Some other picture books that were on heavy rotation in our house were:

Good Night, Gorilla by Peggy Rathmann

This was such a hit that the corner was chewed on. We had the board book version. My son loved it. You can look for the mouse and the balloon in each picture. There is a picture of two eyes in the dark that he hated and would flip past very quickly. Spooky.

Verdi by Janell Cannon

We both love this one. We love the pictures as well as the story. We are also fans of her other book:

The Very Hungry Caterpillar by Eric Carle

The Runaway Bunny by Margaret Wise Brown

My son loved this book when he was very young. Parts of it creeped me out.

Tikki Tikki Tembo retold by Arlene Mosel

When I was growing up I loved this story, and this is one that drove my mother nuts!

What do you Say Dear? by Sesyle Joslin and illustrations by Maurice Sendak
What Do You Say, Dear?
I love this book. A fun book on manners.

Ferdinand the Bull by Robert Lawson

I love this one so much I wrote about it here: Pacifist Bulls and Wee Gillis

The Snowy Day by Ezra Jack Keats

I love this book!

Owl Moon by Jane Yolen

The Tomten by Astrid Lindgren

Another book I previously blogged about: "Winters come and winters go, Summers come and summers go"...Soothing words of the Tomten

Sylvester and the Magic Pebble by William Steig
Sylvester and the Magic Pebble
Tuesday by David Wiesner

A wordless story with amazing illustrations.

The Napping House by Audrey Wood
The Napping House
This has some beautiful illustrations. The thing I don't like is that at one point a mouse crawls on them when they are in bed. That hits too close to home for me, however I still like the book.

Some of my favorite fairy tales:

Rapunzel illustrated by Paul O. Zelinsky

Rumpelstiltskin illustrated by Paul O. Zelinsky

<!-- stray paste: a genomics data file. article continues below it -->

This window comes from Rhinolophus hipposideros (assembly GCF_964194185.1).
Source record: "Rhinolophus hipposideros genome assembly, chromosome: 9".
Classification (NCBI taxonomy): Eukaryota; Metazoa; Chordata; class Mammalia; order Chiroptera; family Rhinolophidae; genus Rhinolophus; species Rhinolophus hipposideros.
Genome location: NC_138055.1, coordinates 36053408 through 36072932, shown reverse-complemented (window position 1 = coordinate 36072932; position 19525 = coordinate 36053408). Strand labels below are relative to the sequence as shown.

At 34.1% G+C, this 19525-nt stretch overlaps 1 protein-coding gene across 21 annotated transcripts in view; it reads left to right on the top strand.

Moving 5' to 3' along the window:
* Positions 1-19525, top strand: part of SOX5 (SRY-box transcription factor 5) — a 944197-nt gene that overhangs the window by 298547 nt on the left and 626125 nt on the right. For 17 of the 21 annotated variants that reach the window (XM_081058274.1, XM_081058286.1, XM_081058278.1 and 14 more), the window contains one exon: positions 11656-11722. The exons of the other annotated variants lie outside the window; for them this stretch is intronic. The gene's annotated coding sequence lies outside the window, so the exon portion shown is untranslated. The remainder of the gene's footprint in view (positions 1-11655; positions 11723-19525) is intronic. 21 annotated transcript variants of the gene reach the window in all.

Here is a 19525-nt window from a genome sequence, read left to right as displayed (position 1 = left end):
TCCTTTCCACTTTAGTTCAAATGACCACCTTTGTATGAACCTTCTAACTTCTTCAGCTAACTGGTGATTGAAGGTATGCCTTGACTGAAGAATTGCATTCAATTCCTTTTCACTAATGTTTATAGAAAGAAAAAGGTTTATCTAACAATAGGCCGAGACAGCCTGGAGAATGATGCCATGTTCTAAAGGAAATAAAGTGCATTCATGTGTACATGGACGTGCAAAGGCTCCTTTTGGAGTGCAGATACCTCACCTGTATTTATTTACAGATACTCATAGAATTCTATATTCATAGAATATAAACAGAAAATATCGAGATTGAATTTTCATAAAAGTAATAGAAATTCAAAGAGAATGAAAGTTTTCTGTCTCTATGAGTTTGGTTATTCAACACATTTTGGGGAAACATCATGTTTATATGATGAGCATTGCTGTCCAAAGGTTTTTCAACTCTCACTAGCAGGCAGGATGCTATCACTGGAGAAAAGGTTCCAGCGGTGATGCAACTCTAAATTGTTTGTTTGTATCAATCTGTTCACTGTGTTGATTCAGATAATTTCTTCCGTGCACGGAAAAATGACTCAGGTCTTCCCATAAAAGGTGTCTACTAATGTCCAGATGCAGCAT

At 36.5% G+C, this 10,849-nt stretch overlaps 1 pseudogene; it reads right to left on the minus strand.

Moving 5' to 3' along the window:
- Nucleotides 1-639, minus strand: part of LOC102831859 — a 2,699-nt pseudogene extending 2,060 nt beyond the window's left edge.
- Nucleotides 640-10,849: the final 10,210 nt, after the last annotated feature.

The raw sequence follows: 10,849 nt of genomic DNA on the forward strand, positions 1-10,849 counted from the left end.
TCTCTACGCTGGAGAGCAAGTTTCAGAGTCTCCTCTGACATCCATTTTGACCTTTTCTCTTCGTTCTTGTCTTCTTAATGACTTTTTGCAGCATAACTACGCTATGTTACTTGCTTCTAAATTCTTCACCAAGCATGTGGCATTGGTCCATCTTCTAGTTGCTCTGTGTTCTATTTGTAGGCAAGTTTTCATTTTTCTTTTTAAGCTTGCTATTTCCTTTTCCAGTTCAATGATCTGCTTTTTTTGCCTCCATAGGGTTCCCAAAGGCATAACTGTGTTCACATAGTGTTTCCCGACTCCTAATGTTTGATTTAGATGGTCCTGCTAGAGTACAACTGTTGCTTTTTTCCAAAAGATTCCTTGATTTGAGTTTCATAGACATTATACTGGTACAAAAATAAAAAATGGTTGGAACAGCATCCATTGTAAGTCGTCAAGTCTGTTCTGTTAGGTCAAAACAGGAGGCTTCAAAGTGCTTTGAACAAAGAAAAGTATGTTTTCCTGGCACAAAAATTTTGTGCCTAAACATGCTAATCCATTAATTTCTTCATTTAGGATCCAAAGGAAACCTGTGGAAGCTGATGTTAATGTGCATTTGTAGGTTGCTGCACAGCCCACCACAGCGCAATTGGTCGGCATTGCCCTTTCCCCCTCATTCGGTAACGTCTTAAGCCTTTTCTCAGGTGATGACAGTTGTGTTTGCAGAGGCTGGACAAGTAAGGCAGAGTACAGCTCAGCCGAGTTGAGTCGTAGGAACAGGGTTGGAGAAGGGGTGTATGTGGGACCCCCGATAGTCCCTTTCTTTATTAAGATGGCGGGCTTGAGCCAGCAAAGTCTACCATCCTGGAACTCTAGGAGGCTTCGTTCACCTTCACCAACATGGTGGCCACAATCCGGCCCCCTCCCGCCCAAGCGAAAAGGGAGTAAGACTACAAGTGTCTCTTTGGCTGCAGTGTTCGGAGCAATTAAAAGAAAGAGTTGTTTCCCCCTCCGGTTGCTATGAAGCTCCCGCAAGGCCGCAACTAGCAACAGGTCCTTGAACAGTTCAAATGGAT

Hansel and Gretel illustrated by Paul O. Zelinsky

Jack and the Beanstalk retold and illustrated by Steven Kellogg

I prefer this version by E. Nesbit (but the child liked the one above better)
Jack and the Beanstalk by E. Nesbit

Puss in Boots by Charles Perrault

There were several books that my child loved that I quickly tired of, or didn't want to read often. Sometimes I may have even hid them. Today I asked him what were some books he remembers that we used to read together, of course some of these titles were the ones he mentioned.

(I need to note that the following are GREAT book, I just would tire of reading them aloud.)

The Little Mouse, the Red Ripe Strawberry, and the Big Hungry Bear by Don Wood

Mike Mulligan and His Steam Shovel and Katy and the Big Snow by Virginia Lee Burton

Green Eggs and Ham by Dr. Seuss

This book, really...I just can't...

Caps for Sale by Esphyr Slobodkina

Another one I just can't do.

Any and all Curious George books by Margret and H.A. Rey

My brother-in-law says that the man in the yellow hat is one of the most irresponsible characters in all of literature. True.

The Story of Ping by Marjorie Flack

Lastly, Henny Penny by Paul Galdone

I love Paul Galdone's books and blogged about them here: Celebration of Paul Galdone - Folk Tales & Fairy Tales
He has some highly recommended folk and fairy tales that are great to read. I just dislike Henny Penny and rooted for Foxy Loxy in this story.